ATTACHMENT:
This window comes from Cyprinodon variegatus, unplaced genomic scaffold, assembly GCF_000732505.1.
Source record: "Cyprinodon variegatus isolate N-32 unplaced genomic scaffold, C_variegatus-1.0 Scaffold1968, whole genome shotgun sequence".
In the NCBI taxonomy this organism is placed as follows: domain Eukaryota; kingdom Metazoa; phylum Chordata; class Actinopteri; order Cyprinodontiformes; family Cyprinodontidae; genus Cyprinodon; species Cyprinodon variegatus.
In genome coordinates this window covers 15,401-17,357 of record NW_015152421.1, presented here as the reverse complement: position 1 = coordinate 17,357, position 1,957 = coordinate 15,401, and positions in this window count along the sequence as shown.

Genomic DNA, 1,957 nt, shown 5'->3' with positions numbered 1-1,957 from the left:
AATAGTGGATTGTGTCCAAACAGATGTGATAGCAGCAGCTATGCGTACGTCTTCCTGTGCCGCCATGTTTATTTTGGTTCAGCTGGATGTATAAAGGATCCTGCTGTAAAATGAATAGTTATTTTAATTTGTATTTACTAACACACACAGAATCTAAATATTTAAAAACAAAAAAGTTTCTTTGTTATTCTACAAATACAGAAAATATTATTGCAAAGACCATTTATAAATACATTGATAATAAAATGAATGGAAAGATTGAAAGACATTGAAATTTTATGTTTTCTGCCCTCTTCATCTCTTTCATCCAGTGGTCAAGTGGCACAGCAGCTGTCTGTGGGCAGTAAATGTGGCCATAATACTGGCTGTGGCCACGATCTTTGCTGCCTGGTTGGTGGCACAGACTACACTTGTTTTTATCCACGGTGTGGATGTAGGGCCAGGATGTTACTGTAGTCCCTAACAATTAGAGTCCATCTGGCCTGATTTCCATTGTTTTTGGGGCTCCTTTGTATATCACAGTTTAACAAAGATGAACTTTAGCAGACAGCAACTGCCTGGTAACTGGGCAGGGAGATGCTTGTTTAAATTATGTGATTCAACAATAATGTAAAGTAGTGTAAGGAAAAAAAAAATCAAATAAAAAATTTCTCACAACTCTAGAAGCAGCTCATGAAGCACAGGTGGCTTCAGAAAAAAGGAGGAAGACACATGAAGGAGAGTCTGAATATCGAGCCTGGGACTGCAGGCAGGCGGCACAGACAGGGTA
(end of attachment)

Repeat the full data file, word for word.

This window comes from Cyprinodon variegatus, unplaced genomic scaffold, assembly GCF_000732505.1.
Source record: "Cyprinodon variegatus isolate N-32 unplaced genomic scaffold, C_variegatus-1.0 Scaffold1968, whole genome shotgun sequence".
In the NCBI taxonomy this organism is placed as follows: domain Eukaryota; kingdom Metazoa; phylum Chordata; class Actinopteri; order Cyprinodontiformes; family Cyprinodontidae; genus Cyprinodon; species Cyprinodon variegatus.
In genome coordinates this window covers 15,401-17,357 of record NW_015152421.1, presented here as the reverse complement: position 1 = coordinate 17,357, position 1,957 = coordinate 15,401, and positions in this window count along the sequence as shown.

Genomic DNA, 1,957 nt, shown 5'->3' with positions numbered 1-1,957 from the left:
AATAGTGGATTGTGTCCAAACAGATGTGATAGCAGCAGCTATGCGTACGTCTTCCTGTGCCGCCATGTTTATTTTGGTTCAGCTGGATGTATAAAGGATCCTGCTGTAAAATGAATAGTTATTTTAATTTGTATTTACTAACACACACAGAATCTAAATATTTAAAAACAAAAAAGTTTCTTTGTTATTCTACAAATACAGAAAATATTATTGCAAAGACCATTTATAAATACATTGATAATAAAATGAATGGAAAGATTGAAAGACATTGAAATTTTATGTTTTCTGCCCTCTTCATCTCTTTCATCCAGTGGTCAAGTGGCACAGCAGCTGTCTGTGGGCAGTAAATGTGGCCATAATACTGGCTGTGGCCACGATCTTTGCTGCCTGGTTGGTGGCACAGACTACACTTGTTTTTATCCACGGTGTGGATGTAGGGCCAGGATGTTACTGTAGTCCCTAACAATTAGAGTCCATCTGGCCTGATTTCCATTGTTTTTGGGGCTCCTTTGTATATCACAGTTTAACAAAGATGAACTTTAGCAGACAGCAACTGCCTGGTAACTGGGCAGGGAGATGCTTGTTTAAATTATGTGATTCAACAATAATGTAAAGTAGTGTAAGGAAAAAAAAAATCAAATAAAAAATTTCTCACAACTCTAGAAGCAGCTCATGAAGCACAGGTGGCTTCAGAAAAAAGGAGGAAGACACATGAAGGAGAGTCTGAATATCGAGCCTGGGACTGCAGGCAGGCGGCACAGACAGGGTA